July 25, 2012 Comments

There was not too much excitement happening with our stock picks today.

Not surprisingly we continue to get mixed signals. Bad news from Spain. But Caterpillar earnings way up.

A lot is riding on the slow recovery in the U.S. housing market. With higher house starts comes lower unemployment. And higher house prices help the banks as well. Rumors of the-end-of-the-financial-world-as-we-know-it continue to be greatly exaggerated.

10 year bond yields in the U.S. are at 1.41%, so let’s see that’s a 70 year payback at that rate. Count me out. Anyone who can’t find a better expected return than that is not trying very hard.

A comment on Pensions…

These low bond yields could be the final nail in the coffins of many defined benefit pension plans. Hopefully this is the darkest hour before the dawn of higher rates. Even government plans are going to have think about closing the plans to new employees. And giving people the right to walk away with commuted values based on these low rates is becoming just too generous.

The Alberta government employee pension plan has seen its contribution rates more than double since 2001. In 2001 it was 4.675% of wages up to the Canada pension maximum (then $39,100 per year ) and 6.55% above that. It has risen sharply since then and in 2013 is set to go to 11.7% up to the Canada pension maximum (now $50,100 per year) and 16.72% above that. So quite a bit more than doubled.

The Alberta government matches these “employee” contributions. (And really the government pays both sides since it pays the employee’s wages). These are staggeringly large pension contributions. It’s driven by an assumption interest rates will stay low. The Alberta government plan uses a discount rate of 6.35% which was as of December 31, 2011. If they did it today the rate would be a good bit lower and increase the pension deficit even further. The current deficit is estimated at 23% on a going concern basis. A large chunk of the current contributions are to make up for a belated realization that past contributions were too low.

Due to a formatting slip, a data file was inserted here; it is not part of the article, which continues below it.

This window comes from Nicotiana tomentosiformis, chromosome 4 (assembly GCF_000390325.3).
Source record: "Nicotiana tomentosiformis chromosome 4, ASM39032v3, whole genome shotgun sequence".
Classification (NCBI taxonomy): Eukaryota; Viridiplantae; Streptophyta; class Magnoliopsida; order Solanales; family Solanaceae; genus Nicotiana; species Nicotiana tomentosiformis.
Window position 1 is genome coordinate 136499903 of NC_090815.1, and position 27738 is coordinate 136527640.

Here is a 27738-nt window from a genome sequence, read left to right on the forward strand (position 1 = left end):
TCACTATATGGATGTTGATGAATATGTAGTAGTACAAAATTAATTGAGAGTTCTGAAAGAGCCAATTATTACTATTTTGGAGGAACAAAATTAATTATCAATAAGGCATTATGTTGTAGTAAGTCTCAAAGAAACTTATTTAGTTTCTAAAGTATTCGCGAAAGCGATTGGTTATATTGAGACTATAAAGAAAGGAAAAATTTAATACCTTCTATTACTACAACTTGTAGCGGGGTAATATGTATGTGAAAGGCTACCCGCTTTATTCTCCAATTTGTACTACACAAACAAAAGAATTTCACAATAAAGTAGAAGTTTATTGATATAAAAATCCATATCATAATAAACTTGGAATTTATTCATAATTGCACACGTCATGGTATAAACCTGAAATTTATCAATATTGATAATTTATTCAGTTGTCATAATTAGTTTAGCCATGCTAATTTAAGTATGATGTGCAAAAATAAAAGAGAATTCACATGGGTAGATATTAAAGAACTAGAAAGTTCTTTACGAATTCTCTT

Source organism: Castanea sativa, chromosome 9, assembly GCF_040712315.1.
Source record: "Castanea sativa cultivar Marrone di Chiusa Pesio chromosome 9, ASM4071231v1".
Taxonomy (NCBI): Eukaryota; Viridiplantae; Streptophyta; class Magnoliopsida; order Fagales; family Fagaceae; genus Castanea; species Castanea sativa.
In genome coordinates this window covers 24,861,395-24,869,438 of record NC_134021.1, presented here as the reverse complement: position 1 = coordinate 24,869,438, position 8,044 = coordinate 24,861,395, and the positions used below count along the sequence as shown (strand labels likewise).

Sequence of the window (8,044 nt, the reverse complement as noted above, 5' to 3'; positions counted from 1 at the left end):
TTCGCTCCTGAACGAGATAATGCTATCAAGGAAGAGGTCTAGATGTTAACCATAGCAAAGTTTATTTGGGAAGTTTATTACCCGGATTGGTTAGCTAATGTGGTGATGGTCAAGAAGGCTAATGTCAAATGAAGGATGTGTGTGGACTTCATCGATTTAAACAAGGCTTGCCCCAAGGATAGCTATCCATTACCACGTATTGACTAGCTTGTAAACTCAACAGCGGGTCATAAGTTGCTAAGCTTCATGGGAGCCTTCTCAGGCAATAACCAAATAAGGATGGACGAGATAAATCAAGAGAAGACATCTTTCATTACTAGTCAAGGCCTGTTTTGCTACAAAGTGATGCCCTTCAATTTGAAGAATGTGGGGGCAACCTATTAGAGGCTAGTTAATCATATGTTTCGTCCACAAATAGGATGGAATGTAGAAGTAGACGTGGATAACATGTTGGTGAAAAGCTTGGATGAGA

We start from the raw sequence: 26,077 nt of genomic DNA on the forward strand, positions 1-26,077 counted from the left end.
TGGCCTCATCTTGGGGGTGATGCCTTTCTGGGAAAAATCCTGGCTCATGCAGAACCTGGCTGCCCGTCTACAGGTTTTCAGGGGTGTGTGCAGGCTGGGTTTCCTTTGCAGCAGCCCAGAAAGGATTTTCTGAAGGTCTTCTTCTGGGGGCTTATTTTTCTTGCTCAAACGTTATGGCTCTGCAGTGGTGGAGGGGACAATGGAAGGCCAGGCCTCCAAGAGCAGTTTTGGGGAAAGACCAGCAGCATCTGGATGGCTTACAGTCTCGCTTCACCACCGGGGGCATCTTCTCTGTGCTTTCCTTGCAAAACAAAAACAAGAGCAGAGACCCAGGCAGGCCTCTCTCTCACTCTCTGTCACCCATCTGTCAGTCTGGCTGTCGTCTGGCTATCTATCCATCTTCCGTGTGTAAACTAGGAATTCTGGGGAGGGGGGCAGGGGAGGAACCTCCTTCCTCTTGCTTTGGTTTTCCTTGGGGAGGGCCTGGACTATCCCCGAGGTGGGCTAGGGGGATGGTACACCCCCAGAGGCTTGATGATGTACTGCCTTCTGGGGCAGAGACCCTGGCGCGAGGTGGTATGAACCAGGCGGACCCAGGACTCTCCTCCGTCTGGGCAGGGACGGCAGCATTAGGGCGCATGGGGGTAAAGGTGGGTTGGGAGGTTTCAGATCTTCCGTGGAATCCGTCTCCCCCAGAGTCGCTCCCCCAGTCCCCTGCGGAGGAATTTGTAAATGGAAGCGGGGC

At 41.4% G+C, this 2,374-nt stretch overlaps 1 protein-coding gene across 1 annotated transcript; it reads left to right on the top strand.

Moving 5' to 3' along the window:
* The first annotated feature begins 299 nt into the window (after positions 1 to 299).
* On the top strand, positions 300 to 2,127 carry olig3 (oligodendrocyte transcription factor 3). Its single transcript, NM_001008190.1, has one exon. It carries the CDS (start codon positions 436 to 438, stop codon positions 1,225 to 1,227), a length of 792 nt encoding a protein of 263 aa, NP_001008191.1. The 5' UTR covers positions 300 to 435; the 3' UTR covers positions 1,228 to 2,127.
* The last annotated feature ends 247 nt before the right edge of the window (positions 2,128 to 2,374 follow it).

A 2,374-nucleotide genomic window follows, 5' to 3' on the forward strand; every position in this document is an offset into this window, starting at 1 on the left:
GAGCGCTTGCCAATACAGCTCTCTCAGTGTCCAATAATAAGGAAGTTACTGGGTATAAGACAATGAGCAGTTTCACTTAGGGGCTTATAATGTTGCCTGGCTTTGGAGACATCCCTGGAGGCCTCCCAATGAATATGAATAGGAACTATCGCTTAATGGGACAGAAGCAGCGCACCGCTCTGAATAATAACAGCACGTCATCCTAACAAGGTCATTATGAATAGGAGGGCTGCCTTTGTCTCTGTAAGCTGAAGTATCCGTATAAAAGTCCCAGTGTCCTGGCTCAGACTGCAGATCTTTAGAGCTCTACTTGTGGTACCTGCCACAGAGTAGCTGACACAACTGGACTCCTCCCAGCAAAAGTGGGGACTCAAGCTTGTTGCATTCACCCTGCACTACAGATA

Non-government pension plans have to use discount rates that are even lower, they must use government bonds wile government plans are allowed to use corporate bond yields. Canadian National Railways for example used a discount rate of 4.84%.

If pension plans were allowed to discount the liability at the expected return on assets rate their “deficits” in many cases would turn into surplus. This would not be as conservative, but to my mind would be more accurate. Why should C.N. calculate it’s pension deficit on the basis that it would invest ALL the funds in bonds at 4.84% when in fact it expects to make 7.5% on assets? Now you can argue that 7.5% is too optimistic but to me the deficit should be calculated on some best estimate of the expected return on assets not some nonsense about investing ALL the money in bonds.

If rates are as low or lower at the end of 2012 as they are now, then pension deficits calculated on bond yields are going to be even more eye-popping. And contribution rates will have to rise once again.

This hit to government finances never seems to make the news. At some point it will. And while Alberta can handle this, what about Ontario, other provinces and the Federal government? It’s truly becoming unsustainable.

The whole notion of pensions starts to break down if have a model of working 35 years and being retired for 30 years. If pension returns are so low that one-third of wages needs to be set aside (Alberta is close to that) then something has to give. Either pension returns have to be higher or the retirement age has to increase a lot. Freedom 75 anyone?

Those in retirement now or close to it should be thankful that they can get their pensions before the retirement age rises.

And it may not be implausible that the government could simply make an arbitrary change to some of its pension plans. If features like unreduced pensions at age 55 were taken away, or phased out, the public would support that. Government workers would howl.

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